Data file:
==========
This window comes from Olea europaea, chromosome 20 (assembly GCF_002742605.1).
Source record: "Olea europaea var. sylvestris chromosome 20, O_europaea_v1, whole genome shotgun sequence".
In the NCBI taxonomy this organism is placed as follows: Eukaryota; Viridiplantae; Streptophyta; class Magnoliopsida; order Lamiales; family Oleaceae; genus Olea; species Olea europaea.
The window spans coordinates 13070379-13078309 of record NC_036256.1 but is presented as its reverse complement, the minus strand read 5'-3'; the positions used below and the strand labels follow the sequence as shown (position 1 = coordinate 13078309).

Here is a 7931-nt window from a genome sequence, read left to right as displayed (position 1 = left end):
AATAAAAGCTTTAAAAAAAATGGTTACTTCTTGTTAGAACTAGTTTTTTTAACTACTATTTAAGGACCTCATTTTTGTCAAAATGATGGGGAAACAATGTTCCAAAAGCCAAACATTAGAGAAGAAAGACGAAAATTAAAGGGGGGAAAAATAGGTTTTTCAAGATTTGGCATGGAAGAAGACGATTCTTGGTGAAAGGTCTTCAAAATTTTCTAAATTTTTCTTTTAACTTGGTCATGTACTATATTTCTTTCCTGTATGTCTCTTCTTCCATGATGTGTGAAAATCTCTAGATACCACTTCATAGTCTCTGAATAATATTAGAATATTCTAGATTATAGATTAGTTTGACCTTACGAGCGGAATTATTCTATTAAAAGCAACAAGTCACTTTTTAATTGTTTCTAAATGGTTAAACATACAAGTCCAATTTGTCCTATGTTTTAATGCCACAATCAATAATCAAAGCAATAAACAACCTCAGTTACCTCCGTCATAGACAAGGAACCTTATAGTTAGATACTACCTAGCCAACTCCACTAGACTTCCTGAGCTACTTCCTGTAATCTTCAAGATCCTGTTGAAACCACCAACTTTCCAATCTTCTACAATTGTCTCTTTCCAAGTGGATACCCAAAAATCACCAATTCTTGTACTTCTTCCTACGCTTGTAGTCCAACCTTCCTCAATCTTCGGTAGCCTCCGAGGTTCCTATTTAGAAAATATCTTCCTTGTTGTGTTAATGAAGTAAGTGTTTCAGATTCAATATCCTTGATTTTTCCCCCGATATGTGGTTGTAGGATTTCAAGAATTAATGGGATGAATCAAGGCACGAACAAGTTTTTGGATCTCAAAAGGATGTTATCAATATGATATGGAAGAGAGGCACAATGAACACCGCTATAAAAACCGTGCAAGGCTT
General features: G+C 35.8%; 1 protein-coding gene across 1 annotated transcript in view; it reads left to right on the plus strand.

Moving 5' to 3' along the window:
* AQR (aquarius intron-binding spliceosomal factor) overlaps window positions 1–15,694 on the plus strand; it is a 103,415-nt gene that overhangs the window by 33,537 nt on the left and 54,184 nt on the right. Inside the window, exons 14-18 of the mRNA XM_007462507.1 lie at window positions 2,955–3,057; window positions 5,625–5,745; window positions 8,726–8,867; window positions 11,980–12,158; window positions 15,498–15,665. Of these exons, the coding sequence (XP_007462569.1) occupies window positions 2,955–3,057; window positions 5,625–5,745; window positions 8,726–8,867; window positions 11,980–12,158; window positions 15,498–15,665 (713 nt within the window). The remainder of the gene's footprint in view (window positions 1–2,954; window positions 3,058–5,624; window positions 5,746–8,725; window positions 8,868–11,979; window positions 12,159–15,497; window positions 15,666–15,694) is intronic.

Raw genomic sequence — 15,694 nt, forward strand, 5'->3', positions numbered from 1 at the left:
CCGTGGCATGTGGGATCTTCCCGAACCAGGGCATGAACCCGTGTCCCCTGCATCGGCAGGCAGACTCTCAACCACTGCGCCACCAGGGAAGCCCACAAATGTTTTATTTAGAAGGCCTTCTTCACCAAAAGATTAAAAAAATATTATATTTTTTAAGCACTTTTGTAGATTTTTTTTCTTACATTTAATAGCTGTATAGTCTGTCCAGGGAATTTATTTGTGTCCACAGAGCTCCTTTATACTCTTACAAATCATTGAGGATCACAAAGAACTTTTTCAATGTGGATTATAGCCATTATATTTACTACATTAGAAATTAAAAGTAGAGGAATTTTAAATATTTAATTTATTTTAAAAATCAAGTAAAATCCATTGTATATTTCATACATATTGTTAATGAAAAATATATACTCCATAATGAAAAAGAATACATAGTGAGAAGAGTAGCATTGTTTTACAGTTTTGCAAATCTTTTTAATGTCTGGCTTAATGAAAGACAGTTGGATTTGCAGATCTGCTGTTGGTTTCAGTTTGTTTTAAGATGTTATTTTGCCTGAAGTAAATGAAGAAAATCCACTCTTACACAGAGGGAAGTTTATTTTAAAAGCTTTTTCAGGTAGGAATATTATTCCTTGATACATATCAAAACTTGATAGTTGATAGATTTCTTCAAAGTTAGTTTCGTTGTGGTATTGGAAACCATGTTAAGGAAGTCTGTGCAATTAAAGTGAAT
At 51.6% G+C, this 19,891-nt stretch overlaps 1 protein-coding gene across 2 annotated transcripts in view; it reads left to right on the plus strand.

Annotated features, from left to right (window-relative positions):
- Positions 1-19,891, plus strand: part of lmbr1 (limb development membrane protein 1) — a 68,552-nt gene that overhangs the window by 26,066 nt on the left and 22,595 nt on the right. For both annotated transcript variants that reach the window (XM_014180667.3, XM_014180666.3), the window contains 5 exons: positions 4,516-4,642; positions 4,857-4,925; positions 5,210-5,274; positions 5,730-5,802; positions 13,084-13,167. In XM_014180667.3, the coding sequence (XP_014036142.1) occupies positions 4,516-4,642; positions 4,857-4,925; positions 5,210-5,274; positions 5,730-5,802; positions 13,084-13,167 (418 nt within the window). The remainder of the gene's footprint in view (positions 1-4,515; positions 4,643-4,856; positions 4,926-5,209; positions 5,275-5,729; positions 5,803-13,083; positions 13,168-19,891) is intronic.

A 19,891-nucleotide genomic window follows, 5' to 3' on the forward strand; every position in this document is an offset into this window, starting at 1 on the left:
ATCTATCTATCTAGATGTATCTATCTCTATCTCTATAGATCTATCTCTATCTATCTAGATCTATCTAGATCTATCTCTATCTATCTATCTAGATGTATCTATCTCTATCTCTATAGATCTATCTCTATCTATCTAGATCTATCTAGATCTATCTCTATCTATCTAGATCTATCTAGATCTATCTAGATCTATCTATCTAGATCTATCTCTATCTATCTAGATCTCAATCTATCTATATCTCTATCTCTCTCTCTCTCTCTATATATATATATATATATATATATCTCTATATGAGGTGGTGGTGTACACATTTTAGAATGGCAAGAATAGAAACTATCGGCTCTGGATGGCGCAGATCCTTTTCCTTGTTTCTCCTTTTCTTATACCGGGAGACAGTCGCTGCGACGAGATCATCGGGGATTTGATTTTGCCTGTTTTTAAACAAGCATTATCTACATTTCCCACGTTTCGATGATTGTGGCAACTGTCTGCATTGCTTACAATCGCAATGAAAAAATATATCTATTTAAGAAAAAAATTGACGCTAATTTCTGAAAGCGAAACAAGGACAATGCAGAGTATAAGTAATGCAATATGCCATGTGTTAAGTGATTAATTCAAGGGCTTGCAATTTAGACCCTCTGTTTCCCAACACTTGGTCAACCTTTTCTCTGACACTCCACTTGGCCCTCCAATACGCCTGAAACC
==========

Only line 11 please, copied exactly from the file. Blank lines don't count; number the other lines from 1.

CCGTGGCATGTGGGATCTTCCCGAACCAGGGCATGAACCCGTGTCCCCTGCATCGGCAGGCAGACTCTCAACCACTGCGCCACCAGGGAAGCCCACAAATGTTTTATTTAGAAGGCCTTCTTCACCAAAAGATTAAAAAAATATTATATTTTTTAAGCACTTTTGTAGATTTTTTTTCTTACATTTAATAGCTGTATAGTCTGTCCAGGGAATTTATTTGTGTCCACAGAGCTCCTTTATACTCTTACAAATCATTGAGGATCACAAAGAACTTTTTCAATGTGGATTATAGCCATTATATTTACTACATTAGAAATTAAAAGTAGAGGAATTTTAAATATTTAATTTATTTTAAAAATCAAGTAAAATCCATTGTATATTTCATACATATTGTTAATGAAAAATATATACTCCATAATGAAAAAGAATACATAGTGAGAAGAGTAGCATTGTTTTACAGTTTTGCAAATCTTTTTAATGTCTGGCTTAATGAAAGACAGTTGGATTTGCAGATCTGCTGTTGGTTTCAGTTTGTTTTAAGATGTTATTTTGCCTGAAGTAAATGAAGAAAATCCACTCTTACACAGAGGGAAGTTTATTTTAAAAGCTTTTTCAGGTAGGAATATTATTCCTTGATACATATCAAAACTTGATAGTTGATAGATTTCTTCAAAGTTAGTTTCGTTGTGGTATTGGAAACCATGTTAAGGAAGTCTGTGCAATTAAAGTGAAT